Piperacillin+tazobactam (Tazocin) is an important broad spectrum antibiotic that is still active in most Australian settings against a wide range of Gram negatives (including Pseudomonas) , Gram positives (excluding MRSA and VRE) and nearly all anaerobic bacteria. It comes into great demand for management of a range of healthcare-associated infections, especially in ICU. Its use needs to be targeted effectively to reduce emergence of resistance.
There is a currently a tendency for unnecessary use in patients presenting with community-acquired pneumonia, particularly in our (HNE) tertiary facilities. Situations that lead to this include:
- patients admitted from residential aged care facilities (RACF)
- patients who have previously isolated Pseudomonas aeruginosa from respiratory samples (in the absence of significant bronchiectasis or cystic fibrosis)
- non-Pseudomonas colonised patients with some degree of bronchiectasis or chronic obstructive lung disease- COPD (conditions that have become much more frequently diagnosed owing to high resolution CT scanning)
- patients who have a degree of immune-compromise / diabetes / other condition
In all these situations, it remains most important to provide Gram positive cover – especially for Streptococcus pneumoniae. Benzylpenicillin or amoxycillin remains the best agent for that. Patients with non-severe CAP do not require additional Gram negative cover. For CAP associated with severe sepsis or severe pneumonia, addition of Gram negative cover (empirical once daily gentamicin is used in Hunter New England), atypical organism cover (azithromycin) and potentially cover for MRSA (vancomycin) is indicated- please discuss these patients with the Infectious Diseases service or Pathology North Clinical Microbiologist. Also do not neglect investigation for viral causes (see below)!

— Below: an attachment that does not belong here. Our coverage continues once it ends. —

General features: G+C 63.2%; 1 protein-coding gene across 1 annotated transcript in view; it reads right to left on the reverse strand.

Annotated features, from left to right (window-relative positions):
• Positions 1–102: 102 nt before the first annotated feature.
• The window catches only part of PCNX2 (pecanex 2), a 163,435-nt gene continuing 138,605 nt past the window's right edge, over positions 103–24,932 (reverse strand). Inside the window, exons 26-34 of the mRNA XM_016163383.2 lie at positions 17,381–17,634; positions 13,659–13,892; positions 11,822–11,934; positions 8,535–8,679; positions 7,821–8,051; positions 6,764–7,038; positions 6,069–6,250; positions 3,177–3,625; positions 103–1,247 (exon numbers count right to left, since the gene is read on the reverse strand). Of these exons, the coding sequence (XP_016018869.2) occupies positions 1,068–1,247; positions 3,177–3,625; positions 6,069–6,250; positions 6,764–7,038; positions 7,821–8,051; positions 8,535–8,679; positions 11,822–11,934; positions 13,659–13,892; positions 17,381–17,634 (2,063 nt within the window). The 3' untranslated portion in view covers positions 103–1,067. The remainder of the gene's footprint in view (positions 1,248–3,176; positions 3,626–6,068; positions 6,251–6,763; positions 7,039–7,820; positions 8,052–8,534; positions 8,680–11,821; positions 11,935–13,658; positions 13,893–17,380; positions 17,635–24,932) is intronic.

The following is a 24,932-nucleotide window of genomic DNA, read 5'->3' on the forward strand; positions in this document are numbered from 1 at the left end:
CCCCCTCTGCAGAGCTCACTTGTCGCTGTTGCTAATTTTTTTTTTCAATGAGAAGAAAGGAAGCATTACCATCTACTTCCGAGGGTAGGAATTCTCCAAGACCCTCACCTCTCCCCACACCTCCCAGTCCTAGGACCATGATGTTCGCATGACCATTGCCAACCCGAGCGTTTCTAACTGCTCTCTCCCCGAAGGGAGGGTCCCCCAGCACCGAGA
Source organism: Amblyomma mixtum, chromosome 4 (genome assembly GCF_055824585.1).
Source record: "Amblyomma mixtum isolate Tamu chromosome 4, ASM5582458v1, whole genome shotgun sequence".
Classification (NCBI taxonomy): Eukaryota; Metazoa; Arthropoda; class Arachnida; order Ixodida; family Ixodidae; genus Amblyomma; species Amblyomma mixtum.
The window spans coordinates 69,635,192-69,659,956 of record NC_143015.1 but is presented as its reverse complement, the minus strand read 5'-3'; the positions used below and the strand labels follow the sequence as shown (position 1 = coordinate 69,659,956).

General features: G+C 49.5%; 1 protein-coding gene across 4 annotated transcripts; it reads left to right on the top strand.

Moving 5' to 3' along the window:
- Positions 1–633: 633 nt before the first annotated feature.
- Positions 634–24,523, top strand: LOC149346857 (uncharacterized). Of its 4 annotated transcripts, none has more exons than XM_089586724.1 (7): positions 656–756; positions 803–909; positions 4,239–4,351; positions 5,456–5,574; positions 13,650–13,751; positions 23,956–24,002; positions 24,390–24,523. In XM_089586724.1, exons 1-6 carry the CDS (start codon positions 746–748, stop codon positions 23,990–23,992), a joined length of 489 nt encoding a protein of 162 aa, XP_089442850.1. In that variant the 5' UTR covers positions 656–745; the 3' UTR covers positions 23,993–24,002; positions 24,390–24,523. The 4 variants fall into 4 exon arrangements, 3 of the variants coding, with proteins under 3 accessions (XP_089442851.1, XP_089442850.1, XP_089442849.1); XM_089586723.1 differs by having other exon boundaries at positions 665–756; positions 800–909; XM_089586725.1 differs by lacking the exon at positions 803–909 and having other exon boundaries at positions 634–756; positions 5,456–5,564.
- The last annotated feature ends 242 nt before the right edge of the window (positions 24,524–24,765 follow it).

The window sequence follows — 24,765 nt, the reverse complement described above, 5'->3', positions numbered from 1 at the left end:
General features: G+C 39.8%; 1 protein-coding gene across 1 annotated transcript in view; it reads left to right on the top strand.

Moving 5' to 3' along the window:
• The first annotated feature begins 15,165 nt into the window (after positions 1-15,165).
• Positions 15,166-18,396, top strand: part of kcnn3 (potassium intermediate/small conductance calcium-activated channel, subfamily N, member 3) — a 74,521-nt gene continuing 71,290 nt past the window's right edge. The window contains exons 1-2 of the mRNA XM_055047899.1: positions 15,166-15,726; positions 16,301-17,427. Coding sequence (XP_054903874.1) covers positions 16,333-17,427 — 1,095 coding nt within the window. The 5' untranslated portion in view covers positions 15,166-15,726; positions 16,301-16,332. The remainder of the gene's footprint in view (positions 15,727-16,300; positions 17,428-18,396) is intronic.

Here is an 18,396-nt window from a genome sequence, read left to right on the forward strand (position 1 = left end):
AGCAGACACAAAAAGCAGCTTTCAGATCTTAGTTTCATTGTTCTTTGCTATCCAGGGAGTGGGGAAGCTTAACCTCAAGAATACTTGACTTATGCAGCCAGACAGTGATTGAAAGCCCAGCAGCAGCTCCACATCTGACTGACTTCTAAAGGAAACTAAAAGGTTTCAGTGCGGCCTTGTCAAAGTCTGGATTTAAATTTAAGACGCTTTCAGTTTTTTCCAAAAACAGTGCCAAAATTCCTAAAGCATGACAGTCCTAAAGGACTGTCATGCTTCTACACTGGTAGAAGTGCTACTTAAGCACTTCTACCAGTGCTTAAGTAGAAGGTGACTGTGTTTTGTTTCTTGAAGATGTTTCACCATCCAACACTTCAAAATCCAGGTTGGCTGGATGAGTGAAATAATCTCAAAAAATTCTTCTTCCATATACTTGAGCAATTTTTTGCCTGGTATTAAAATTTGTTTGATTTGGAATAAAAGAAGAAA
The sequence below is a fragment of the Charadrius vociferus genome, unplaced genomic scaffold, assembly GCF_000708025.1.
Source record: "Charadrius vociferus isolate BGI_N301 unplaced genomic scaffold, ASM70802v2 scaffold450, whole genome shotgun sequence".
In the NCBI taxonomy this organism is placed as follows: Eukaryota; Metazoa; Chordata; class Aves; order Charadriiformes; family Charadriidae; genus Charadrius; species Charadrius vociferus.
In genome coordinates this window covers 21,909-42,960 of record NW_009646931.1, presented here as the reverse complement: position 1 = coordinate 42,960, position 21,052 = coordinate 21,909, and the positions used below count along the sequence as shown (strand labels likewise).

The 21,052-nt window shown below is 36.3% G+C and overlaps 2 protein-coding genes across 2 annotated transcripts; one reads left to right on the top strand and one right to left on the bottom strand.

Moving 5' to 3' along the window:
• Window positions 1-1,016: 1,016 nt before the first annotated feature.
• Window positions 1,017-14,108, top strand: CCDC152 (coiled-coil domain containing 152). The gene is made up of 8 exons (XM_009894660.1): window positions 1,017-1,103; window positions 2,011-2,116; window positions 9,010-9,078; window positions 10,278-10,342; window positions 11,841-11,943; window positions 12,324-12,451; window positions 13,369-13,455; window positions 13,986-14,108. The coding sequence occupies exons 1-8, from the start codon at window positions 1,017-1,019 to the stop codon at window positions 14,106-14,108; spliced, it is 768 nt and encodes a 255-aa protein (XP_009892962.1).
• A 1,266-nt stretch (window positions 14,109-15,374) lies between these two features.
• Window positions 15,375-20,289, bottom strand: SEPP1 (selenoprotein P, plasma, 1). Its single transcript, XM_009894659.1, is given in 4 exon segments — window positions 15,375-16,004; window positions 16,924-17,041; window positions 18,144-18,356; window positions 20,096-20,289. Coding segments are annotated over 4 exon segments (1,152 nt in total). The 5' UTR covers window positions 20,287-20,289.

Patients in RACF in Australia do not show an increased incidence of Gram negative pneumonia and do not warrant a different approach. In the USA, many long term care facilities look after patients of higher acuity than RACF and are considered to be part of ‘healthcare’ system- their guidelines recommend broader spectrum therapy. This is not an approach recommended by the Australian Therapeutic Guidelines.
Pneumonia due to Pseudomonas aeruginosa is severe and usually straightforward to diagnose. It occurs in a very small minority of patients, even in the setting of COPD, bronchiectasis and requires aggressive treatment.
Conversely respiratory tract colonisation with Pseudomonas aeruginosa (with no evidence of consolidation) only requires consideration for treatment in the setting of acute lower respiratory exacerbation in patients who have a significant degree of bronchiectasis or cystic fibrosis. Even in such patients, viral infection is frequently the trigger for the acute illness and Pseudomonas is not the primary cause.
Patients with other conditions including mild-moderate degrees of immune-compromise, in large part develop pneumonia due to the same range of pathogens that cause CAP in other patients. The empirical antibiotic approach need not differ. However more extensive microbiological investigation may be warranted – seek advice from your local microbiologist.